These findings are congruent with reports from other research reporting increased achievement when students are asked to think more reflectively, analytically, critically, and creatively during the course of their learning experiences.  Understanding of the content is generally deeper and with that depth of understanding comes the capacity to remember and deduce correct responses even on predominately recall-oriented high stakes tests.  The achievement findings vary slightly by grade levels, with the greatest impact from HO/D engagement at the high school level and slightly lesser, yet significant, impact at the middle school and elementary levels. 

The unique contribution from the IPI research is that the data are “school-wide” levels of engagement in HO/D computed against “school-wide” achievement levels on high-stakes tests.  For years educational scholars have noted the influence of HO/D thinking on achievement in studies of individual students and their respective achievement and individual classrooms and their achievement.  The IPI was designed as a school improvement process with data collection across the school for whole-faculty study and adaptation based upon the school-wide data.  The process does not identify data by teacher or by class.  As schools progress in their collective understanding of the school-wide data, then subgroup data such as grade level data in an elementary school and/or content area data in a middle or high school can also be studied from the larger school-wide data set. In most IPI schools, the analyses of the disaggregated data support grade or content specific discussions that can be as powerful as the whole-faculty discussions. Our findings affirm that when schools periodically (three and four times a year) use whole-faculty and/or sub-group disaggregated methods of data study, engagement in higher-order/deeper learning experiences increase as a whole for the school and the resultant impact on school-wide student achievement is positive and strong. Obviously, the greatest value is the enhanced capacity of the students to think, to learn how to learn, and to appreciate learning.  The secondary value is the increase in student pass rates on high-stakes tests.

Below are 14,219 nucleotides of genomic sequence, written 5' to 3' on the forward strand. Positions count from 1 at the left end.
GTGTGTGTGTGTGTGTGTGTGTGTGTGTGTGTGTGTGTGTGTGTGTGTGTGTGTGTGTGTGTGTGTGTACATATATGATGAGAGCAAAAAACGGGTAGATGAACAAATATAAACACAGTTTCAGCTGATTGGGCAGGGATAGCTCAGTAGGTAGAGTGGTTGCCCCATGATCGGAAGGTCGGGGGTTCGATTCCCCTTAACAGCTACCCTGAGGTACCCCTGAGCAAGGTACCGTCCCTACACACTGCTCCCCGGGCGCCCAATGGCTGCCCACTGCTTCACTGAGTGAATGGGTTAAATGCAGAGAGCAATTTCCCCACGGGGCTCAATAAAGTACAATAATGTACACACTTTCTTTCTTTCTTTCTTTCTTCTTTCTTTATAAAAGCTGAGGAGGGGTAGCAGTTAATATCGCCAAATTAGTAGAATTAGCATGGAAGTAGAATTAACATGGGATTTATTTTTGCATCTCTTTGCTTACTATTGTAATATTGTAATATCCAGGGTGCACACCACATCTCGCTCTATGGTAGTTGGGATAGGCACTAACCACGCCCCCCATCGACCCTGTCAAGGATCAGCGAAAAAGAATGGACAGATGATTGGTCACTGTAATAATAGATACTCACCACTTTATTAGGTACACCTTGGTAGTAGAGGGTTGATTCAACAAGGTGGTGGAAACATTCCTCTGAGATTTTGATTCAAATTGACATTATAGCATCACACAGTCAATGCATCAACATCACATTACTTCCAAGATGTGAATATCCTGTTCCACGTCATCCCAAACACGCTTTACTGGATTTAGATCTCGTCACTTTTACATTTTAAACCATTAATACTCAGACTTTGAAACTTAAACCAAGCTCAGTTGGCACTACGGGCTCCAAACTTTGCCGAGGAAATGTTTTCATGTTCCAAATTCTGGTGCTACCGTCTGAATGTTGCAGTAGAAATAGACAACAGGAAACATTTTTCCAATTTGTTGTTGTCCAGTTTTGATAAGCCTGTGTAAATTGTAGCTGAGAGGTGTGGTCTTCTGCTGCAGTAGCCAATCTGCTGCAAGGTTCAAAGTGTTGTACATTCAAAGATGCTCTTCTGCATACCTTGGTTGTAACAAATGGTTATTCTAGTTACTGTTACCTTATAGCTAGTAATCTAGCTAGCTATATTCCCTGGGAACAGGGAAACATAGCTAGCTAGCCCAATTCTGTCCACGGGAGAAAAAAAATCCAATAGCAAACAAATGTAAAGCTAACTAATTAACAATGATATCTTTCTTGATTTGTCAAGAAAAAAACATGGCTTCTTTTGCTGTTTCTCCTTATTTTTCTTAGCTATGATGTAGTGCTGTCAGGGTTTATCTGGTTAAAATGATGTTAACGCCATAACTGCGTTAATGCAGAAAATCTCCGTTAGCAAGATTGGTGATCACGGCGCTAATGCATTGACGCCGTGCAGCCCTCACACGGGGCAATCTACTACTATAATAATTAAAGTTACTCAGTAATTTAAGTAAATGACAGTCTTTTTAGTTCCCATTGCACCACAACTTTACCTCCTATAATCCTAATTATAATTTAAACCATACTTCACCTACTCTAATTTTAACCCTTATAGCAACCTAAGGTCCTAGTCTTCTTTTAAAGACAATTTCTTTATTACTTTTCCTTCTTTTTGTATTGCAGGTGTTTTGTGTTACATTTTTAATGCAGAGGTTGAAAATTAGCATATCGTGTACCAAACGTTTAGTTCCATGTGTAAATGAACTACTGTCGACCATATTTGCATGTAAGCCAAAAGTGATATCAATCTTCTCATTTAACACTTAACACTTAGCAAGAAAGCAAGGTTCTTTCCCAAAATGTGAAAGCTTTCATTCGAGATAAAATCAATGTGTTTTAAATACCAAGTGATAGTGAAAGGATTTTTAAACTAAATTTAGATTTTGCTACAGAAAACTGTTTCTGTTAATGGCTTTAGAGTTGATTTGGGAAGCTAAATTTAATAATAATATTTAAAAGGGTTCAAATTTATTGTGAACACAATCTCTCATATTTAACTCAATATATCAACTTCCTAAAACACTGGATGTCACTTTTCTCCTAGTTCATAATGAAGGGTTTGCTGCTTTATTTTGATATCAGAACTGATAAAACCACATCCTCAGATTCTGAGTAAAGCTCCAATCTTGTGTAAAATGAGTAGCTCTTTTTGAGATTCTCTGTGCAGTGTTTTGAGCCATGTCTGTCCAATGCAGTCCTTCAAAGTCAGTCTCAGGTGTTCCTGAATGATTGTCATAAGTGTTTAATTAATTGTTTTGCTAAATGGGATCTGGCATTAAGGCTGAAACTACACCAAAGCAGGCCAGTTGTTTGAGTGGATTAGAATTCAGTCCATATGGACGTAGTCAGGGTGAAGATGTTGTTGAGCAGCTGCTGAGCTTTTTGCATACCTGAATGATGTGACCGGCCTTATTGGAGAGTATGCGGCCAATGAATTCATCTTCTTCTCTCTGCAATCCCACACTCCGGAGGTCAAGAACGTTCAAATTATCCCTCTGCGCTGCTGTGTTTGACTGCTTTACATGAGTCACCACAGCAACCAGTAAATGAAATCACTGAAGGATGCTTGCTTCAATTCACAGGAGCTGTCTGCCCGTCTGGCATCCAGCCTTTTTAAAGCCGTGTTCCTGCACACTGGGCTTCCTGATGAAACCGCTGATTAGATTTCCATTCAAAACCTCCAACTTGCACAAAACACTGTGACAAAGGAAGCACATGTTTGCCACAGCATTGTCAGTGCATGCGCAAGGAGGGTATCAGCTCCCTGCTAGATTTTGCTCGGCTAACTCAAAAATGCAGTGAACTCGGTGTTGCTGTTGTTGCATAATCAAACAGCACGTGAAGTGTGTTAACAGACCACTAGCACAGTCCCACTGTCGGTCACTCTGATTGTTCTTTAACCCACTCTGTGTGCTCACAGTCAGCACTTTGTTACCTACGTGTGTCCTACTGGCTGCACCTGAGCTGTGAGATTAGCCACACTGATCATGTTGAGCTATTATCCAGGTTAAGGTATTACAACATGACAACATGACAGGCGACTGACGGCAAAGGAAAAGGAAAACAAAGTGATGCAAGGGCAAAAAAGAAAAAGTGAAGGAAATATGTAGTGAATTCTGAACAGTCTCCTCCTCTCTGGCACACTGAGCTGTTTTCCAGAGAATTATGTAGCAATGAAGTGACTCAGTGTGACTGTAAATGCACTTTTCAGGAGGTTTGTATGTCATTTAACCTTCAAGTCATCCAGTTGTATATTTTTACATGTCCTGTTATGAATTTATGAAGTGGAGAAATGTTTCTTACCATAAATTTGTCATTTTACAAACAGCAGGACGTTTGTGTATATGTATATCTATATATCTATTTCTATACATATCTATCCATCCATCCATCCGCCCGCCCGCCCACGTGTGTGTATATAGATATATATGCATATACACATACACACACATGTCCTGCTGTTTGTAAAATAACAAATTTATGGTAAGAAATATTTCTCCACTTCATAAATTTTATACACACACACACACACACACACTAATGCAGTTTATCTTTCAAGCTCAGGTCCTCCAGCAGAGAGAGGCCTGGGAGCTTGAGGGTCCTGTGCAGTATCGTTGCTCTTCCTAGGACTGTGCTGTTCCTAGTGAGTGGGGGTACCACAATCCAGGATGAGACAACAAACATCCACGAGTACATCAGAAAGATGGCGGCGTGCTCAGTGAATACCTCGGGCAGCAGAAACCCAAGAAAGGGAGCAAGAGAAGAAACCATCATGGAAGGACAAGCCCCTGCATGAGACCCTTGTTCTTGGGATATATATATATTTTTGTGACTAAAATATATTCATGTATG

References

 

Conference Papers